By Jason Alderman
Over 70½? Don’t Forget Mandatory IRA Withdrawals
With final holiday preparations looming, the last thing anyone wants to think about is next April’s tax bill. But if you’re over 70½ and have any tax-deferred retirement accounts (like an IRA), put down the wrapping paper and listen up: IRS rules say that, with few exceptions, you must take required minimum distributions (RMDs) from your accounts by December 31 of each year, and pay taxes on them, or face severe financial penalties.
Here’s what you need to know about RMDs:
Congress devised IRAs, 401(k) plans and other tax-deferred retirement accounts to encourage people to save for their own retirement. Aside from Roth plans, people generally contribute “pretax” dollars to these accounts, which means the contributions and their investment earnings aren’t taxed until withdrawn after retirement.
In exchange for allowing your account to grow tax-free for decades, Congress also decreed that minimum amounts must be withdrawn, and taxed, each year after you reach 70½. To ensure these rules are followed, unless you meet certain narrowly defined conditions, you’ll have to pay an excess accumulation tax equal to 50 percent of the RMD you should have taken; plus you’ll still have to take the distribution and pay regular income tax on it.
You can delay or avoid paying an RMD in certain cases, including:
If you’re still employed at 70 ½, you may delay starting RMDs from your work-based accounts until you actually retire, without penalty; however, regular IRAs are subject to the rule, regardless of work status.
Roth IRAs are exempt from the RMD rule; however, Roth 401(k) plans are not.
You can also transfer up to $100,000 directly from your IRA to an IRS-approved charity. Although the RMD itself isn’t tax-deductible, it won’t be included in your taxable income and lowers your overall IRA balance, thus reducing the size of future RMDs.
Another way to avoid future RMDs is to convert your tax-deferred accounts into a Roth IRA. You’ll still have to pay taxes on all pretax contributions and earnings that have accrued; and, if you’re over age 70½, you must first take your minimum distribution (and pay taxes on it) before the conversion can take place.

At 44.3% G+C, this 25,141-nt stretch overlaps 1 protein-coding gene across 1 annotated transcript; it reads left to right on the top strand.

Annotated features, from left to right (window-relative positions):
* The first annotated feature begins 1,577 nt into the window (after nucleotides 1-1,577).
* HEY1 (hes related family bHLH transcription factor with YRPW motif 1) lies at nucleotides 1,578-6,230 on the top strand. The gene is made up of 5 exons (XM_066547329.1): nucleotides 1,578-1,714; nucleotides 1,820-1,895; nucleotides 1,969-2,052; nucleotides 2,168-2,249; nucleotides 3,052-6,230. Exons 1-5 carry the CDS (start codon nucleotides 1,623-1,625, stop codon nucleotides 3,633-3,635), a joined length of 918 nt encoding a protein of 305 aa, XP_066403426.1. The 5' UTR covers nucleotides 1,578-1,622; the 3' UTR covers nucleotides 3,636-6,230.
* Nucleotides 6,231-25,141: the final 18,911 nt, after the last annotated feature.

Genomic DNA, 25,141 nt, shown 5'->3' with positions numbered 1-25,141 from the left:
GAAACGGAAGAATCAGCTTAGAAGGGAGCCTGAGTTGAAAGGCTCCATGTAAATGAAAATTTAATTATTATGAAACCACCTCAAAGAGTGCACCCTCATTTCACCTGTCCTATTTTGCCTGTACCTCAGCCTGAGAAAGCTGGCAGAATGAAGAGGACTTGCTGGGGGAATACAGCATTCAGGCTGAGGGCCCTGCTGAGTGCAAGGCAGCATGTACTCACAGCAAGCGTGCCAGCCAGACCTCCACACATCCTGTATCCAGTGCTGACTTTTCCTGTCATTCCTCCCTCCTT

Ordinarily, RMDs must be taken by December 31 to avoid the excess accumulation tax. However, if it’s your first distribution you may wait until April 1 the year after turning 70½ – although you’re still must take a second distribution by December 31 that same year.
Generally, you must calculate an RMD for each IRA or other tax-deferred retirement account you own by dividing its balance at the end of the previous year by a life expectancy factor found in one of the three tables in Appendix C of IRS Publication 590:
Uniform Lifetime Table if your spouse isn’t more than 10 years younger than you, your spouse isn’t the sole beneficiary or you’re unmarried.
Joint and Last Survivor Table when your spouse is the sole beneficiary and he/she is more than 10 years younger than you.
Single Life Expectancy Table is for beneficiaries of accounts whose owner has died.
Although you must calculate the RMD separately for each IRA you own, you may withdraw the combined amount of all RMDs from one or more of them. The same goes for owners of 403(b) accounts. However, RMDs required from other types of retirement plans must be taken separately from each account.
To learn more about RMDs, read IRS Publication 590 at www.irs.gov.